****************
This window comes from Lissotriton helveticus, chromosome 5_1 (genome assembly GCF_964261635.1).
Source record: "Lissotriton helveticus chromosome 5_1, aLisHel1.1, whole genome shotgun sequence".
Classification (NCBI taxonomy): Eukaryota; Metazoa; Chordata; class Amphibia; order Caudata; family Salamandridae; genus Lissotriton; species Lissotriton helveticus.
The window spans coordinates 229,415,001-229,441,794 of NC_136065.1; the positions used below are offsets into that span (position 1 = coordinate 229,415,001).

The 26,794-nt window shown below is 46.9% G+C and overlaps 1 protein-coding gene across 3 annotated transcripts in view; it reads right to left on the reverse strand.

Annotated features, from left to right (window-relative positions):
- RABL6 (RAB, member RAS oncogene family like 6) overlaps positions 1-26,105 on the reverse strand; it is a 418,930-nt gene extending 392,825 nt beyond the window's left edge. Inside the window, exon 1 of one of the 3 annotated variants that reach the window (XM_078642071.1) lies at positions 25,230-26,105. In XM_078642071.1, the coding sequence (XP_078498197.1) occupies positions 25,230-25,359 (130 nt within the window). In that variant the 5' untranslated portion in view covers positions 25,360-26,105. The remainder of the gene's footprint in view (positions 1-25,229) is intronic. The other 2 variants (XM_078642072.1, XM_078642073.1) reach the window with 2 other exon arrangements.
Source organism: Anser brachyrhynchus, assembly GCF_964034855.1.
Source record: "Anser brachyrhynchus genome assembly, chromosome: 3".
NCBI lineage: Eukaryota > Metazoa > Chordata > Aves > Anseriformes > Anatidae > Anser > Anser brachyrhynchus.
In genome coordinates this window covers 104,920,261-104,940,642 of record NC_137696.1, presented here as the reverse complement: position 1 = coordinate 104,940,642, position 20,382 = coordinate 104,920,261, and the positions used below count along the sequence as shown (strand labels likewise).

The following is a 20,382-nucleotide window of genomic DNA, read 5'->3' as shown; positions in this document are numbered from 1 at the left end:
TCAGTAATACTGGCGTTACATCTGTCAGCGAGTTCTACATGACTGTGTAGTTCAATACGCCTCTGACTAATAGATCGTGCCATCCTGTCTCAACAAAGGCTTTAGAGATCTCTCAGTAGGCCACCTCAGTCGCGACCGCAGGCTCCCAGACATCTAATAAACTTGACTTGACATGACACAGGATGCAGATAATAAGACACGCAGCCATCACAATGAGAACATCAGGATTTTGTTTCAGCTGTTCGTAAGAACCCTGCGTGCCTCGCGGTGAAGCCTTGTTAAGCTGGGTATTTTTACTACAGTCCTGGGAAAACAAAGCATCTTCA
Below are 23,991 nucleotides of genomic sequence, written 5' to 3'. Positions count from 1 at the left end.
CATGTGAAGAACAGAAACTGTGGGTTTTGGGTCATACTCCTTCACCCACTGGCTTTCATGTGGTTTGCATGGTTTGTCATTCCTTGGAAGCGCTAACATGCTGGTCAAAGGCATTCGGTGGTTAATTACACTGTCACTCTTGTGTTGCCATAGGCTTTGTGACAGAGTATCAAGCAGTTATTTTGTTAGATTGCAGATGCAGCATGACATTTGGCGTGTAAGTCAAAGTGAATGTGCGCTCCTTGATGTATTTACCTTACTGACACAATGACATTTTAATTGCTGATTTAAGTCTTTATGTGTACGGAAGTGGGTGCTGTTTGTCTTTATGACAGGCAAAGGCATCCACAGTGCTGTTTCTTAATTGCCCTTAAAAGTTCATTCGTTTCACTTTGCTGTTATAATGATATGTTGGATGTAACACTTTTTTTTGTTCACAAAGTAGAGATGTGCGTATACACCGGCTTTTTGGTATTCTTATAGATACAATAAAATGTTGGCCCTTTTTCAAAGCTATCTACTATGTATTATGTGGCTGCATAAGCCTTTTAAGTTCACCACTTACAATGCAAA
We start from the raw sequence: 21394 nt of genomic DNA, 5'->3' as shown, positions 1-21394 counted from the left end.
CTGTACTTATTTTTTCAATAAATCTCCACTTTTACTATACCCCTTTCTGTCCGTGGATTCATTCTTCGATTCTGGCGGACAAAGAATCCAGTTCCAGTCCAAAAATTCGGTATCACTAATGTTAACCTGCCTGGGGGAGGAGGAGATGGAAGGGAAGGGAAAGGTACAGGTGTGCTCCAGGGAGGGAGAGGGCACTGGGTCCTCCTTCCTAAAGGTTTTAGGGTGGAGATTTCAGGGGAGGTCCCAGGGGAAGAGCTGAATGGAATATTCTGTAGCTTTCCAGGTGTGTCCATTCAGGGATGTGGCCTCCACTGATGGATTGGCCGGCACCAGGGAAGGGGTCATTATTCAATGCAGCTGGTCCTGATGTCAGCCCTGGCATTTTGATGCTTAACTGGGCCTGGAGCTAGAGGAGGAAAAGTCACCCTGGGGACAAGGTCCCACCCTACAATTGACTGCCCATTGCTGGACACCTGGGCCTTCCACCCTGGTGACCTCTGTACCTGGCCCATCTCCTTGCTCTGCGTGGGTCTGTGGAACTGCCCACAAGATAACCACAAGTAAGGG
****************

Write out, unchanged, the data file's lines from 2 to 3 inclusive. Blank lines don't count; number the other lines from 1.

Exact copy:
Source record: "Lissotriton helveticus chromosome 5_1, aLisHel1.1, whole genome shotgun sequence".
Classification (NCBI taxonomy): Eukaryota; Metazoa; Chordata; class Amphibia; order Caudata; family Salamandridae; genus Lissotriton; species Lissotriton helveticus.